Until Dana Altman can start developing talent, Duck fans should get used to meaningless postseason basketball

NASHVILLE, TN - NOVEMBER 11: Head coach Dana Altman of the Oregon Ducks looks on during the game against the Vanderbilt Commodores at Memorial Gymansium on November 11, 2011 in Nashville, Tennessee. Vanderbilt defeated Oregon 78-64.

[Editor's note: If you missed the news, Dana Altman is staying at Oregon, and now it's time for him to take Oregon basketball to the next level.]

Boy, wasn't that NIT tournament fun? The Ducks scored lots of points, won a couple entertaining games, and played hard in a loss in Seattle. And gee golly, we alllllmost made it to Madison Square Garden! Well don't worry, because if we play hard next year, grind out a couple Pac-12 road wins, and make a competitive showing in the conference tournament, and we can get another shot at making it to New York. Because next year's Oregon Ducks team, as it stands right now, is not an NCAA tournament-caliber team. And Oregon won't be an NCAA-caliber team anytime soon if Dana Altman and staff can't improve the current state of high school recruiting, and subsequent player development.

Oregon head coach Dana Altman has proven himself to be adept at patching together a competitive roster. He's combed the JC and transfer ranks for guys like Devoe Joseph, Tyrone Nared, or Jay-R Strowbridge. Those players, along with Olu Ashaolu, Tony Woods, and Carlos Emory, have been able to come in and immediately contribute. Without Nared and Strowbridge, we don't win the 2010 CBI tourney. Without Joseph and the rest of the gang, we wouldn't have been in NCAA tourney discussions entering the Pac-12 tournament. And I have no doubt that Coach Altman will be able to find some bodies that can come in and keep the Ducks in games. But the leap from "scrappy team that can catch fire and steal a win" to "top-flight Pac-12 program that competes for a conference title every year" comes from recruiting talented high school kids, and molding them into elite basketball players. And Altman hasn't proven his ability to do that.

Considering the timing of Altman's hiring, and his stark contrast in style to Ernie Kent, the 2010 recruiting class was a tall order for Altman to try and salvage. He picked up one freshman commit in PG Jonathan Loyd, and Loyd has been wholly underwhelming through his first two seasons in Eugene. After showing promise as a freshman, he has regressed a bit as a sophomore, disappearing as a scorer while not performing well enough as a distributer to make up for the lack of points. And half of Altman's 2011 class is no longer on the team, with guards Bruce Barron and Jabari Brown leaving the team and intending to transfer. Guard Brett Kingma played sparingly as a freshman, and forward Austin Kuemper redshirted. The success of these two will be critical to Oregon's team success next season; Kingma could be in line to start at the 2 next year, and Kuemper will add much needed frontcourt depth behind Tony Woods. How effective they can be as players remains to be seen.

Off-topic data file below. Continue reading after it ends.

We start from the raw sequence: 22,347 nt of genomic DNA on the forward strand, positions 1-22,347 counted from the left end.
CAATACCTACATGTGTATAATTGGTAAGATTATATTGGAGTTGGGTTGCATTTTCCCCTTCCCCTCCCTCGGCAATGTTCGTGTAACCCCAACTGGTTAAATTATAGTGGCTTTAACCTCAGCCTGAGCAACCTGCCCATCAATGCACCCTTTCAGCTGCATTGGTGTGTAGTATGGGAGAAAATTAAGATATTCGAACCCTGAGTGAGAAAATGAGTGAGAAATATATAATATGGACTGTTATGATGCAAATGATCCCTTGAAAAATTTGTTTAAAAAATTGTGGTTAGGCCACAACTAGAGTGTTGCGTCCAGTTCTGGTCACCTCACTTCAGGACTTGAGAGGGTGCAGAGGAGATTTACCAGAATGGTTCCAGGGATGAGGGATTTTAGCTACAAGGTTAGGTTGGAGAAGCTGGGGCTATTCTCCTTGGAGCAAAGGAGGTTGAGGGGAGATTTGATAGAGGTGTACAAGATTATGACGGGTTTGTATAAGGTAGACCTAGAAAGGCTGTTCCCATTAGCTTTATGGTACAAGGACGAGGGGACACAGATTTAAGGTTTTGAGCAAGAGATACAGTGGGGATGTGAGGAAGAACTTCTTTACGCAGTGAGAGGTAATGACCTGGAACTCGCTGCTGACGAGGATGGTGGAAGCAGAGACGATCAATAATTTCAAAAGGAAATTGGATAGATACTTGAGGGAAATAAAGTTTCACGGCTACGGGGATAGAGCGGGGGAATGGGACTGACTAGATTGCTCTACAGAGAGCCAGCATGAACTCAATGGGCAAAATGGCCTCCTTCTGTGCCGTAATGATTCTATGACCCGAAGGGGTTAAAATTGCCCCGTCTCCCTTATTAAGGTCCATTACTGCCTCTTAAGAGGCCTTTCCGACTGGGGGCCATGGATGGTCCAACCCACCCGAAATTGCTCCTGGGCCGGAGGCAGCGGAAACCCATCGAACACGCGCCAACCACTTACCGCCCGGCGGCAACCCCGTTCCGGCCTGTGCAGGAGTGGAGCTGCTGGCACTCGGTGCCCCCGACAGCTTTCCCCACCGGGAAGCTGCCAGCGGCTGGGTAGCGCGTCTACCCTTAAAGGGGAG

As the head coach of Creighton, Altman turned the Bluejays into a nationally recognized program. In a nine-year stretch between 1998 and 2007, Creighton made the NCAA tournament seven times. Their combined record in those seven seasons? 2-7, and zero appearances in the second weekend. What does this mean? It means Dana Altman was able to build a program good enough to win the Missouri Valley Conference, and nothing else. His recruiting classes in Omaha relied just as heavily on JC talent as his first two classes here. That's good enough to be at the top of a mid-major conference and have a cup of coffee in the Big Dance, but that won't be enough in the Pac-12. He hit his ceiling as a coach in Omaha, but in Eugene, a school that has the facilities and exposure necessary to take the next step, Altman has to grow along with the program.

The 2012 class currently includes ESPN150 guard Dominic Artis, along with forwards Dameyon Dotson and Ben Carter. Ideally, all three will be sign letters of intent with the Ducks. Even more ideally, all three will sign letters of intent, and then remain on the team for at least one season. 2012-13 will be a key year for the Dana Altman regime; if Loyd, Kingma, and Kuemper can show improvement, and the new class can gel and contribute, then maybe there is hope. But if there is any more early transferring, and Altman's recruits fail to live up to potential, then the murky start becomes clear: if Oregon's basketball program is going to be anything more than a mid-major scrapheap masquerading as a major conference contender, it will need a coach that's something more than Dana Altman.

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